CSA Week 6

You may have these things in your box: lettuce, kale, summer squash, cucumbers (slicing, Kirby, Lemon), beans? berries, tomatoes! Shunkyo radish or Hakurai turnip? Fennel? Corn?
TOMATOES! Woot woot! Nothing like a home-grown tomato 😊 We grow a myriad of red tomatoes and are excited that the weather warmed up to ripen these beauties. Farm snob alert: If you are new to fresh, local tomatoes, you cannot handle them as those rock-hard things masquerading as tomatoes at the supermarket. Be very gentle with them, knowing that they don’t like being squeezed, dropped, or having other produce piled on top of them. Also, wipe from your mind that a tomato is supposed to be firm, or soft for that matter. We have been programmed to squeeze produce to check for ripeness. Just don’t. Also, I have observed people over the years that pick up a tomato and if it gives to the touch (because it’s being squeezed), they put it back, as though it is supposed to feel like a supermarket tomato. Wrong. Just remember that the supermarket tomatoes, even those labeled “vine-ripe” are NOT. “Vine-ripes” are harvested when “pink” starts to show at the blossom end versus being harvested at “mature green”. Then they run the tomatoes through sorters to grade them by size, then pack them. Usually they are refrigerated (a huge no-no for any unripe fruit); then they are shipped and gassed with ethylene during their journey to “ripen” them. By the way, ethylene is the natural gas produce by fruits to ripen, so it’s not harmful, just leaves me with the feeling of lab created. How on earth can you do all that to a ripe tomato…you can’t. And why would you want a fresh, harvested by hand, ripe tomato to feel or resemble those sold in the super? You don’t, it’s not real. OK, tomato rant off. If you love supermarket tomatoes or the hard, pink circles on your sandwich, I am truly sorry if I offended…
but you’re probably not going to like our tomatoes then 😉
There may be a gap in corn this week, but if you don’t see any this week you are sure to next week. Most of you have seen some sort of summer radish in your share, now we get into some interesting territory with the Shunkyo radishes (a long red radish with lots of greens) and the Hakurai turnips (a round white globe with lots of greens). They share many similar qualities (they are both Brassicas after all) and can be enjoyed fresh in salad, sautéed, or roasted…and, by all means, use the greens! I don’t think fennel is happening this week, but if you see a kind of  white, flattened, celery-stalk-looking thing with frondy tops that smell like anise/licorice, you got fennel.
Sautéed Turnips or Radishes (or both!)

Remove tops from bottoms, wash both carefully. Cut the roots into half inch pieces (usually halving the Hakurai, then quartering the half is fine; halve Shunkyo the long way and cut into ½” pieces). Discard most of the stems, and roughly chop the leaves.
Melt 2 TBS of butter in skillet, when foaming add the roots, sauté for about 10 minutes, add greens, stirring until they look tender, about 2 minutes. Season with salt to taste.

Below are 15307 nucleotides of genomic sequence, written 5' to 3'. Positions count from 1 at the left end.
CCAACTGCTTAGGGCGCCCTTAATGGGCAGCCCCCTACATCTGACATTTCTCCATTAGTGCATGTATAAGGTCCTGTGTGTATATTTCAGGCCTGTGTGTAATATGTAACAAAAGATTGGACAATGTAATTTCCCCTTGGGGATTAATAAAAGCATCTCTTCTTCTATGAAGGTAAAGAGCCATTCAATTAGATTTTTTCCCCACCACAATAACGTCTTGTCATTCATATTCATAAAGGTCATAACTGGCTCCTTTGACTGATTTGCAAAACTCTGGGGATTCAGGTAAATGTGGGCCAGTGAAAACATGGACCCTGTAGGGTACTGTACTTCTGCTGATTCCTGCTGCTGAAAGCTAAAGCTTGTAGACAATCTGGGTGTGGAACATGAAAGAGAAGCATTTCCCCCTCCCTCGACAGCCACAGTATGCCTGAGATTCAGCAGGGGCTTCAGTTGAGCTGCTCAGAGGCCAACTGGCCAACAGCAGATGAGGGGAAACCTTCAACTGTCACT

Enjoy as is, or embellish with a little acid (vinegar of choice, lemon juice, mustard).

Delicious roasted too!

Roasted Beet and Fennel Salad

  • 1 bunch of beets (about 1 pound)
  • 1 fennel bulb
  • 1 teaspoon thyme
  • 2 tablespoon olive oil
  • mixed greens as needed

Preheat oven to 400°F. Wash and trim the beets. Chop in halves or quarters if the beets are large. Place the beet pieces into an oven safe pan. Add about 3 tablespoons of water to the pan. Drizzle one tablespoon olive oil on the beets. Cover the pan with foil and put into the oven. Wash the fennel. Separate the bulb from the stems. Thinly slice the fennel into 1/8th inch slices. Place the slices into another oven safe pan. Drizzle the remaining oil on the fennel. Cover the pan with foil and place into the oven.  Bake fennel for 20 minutes covered and 10 minutes uncovered. The slices should start browning at the edges. Bake the beets till they are easily pierced by a knife; about 30 – 45 minutes depending on the thickness of the slices. Chop up the leaves of the fennel – about 1/2 cup. Mix the fennel and beets together with the dried thyme.

Place beet mixture on top of a bed of mixed greens or lettuce. Sprinkle the fennel leaves on top. Serve with a vinaigrette dressing. This is great with oranges too!

Make cucumber water – it’s so refreshing and good for you on these hot days!
On the blog:Summer Squash, Cucumber, and Fennel SaladRoasted Beets and FennelZucchini Recipes (cakes, fritters, soup)Cucumber Drink
Simply click the  in the upper right of our website and type in whatever you are looking for, i.e. “chard recipe”

Farm Dirt
     Glenn finished planting corn for the season! Yay! We still have lots of other planting to do, but these things are mostly succession plantings so we can continue to provide you with greens and the like. Peppers are starting to size up and I saw my first few eggplants. So those should both be happening soon for CSA too.
There are turkey moms with their poults everywhere you look. So sweet. They have managed to stay out of the newly sprouting corn thus far, so that makes them extra adorable. Glenn and I sat on the porch the other night and observed all the birds that come to drink or bath in the fountain. Within the hour we had several Robins, Goldfinches, House Finches, a Catbird, a Hummingbird and an Indigo Bunting! Most amazingly, he sat on the very top of the fountain, where the water dribbles from and hung out for about five minutes, drinking and picking something of interest out of the pipe.
Did you see our Facebook or Instagram post of the baby frogs and toads?

Eat well, Geneviève Stillman
Next week: corn, tomatoes, lettuces, kale, summer squashes, berries, cucumbers, peppers. Fennel? Kohlrabi? Potatoes?…

Audubon Field Guide photo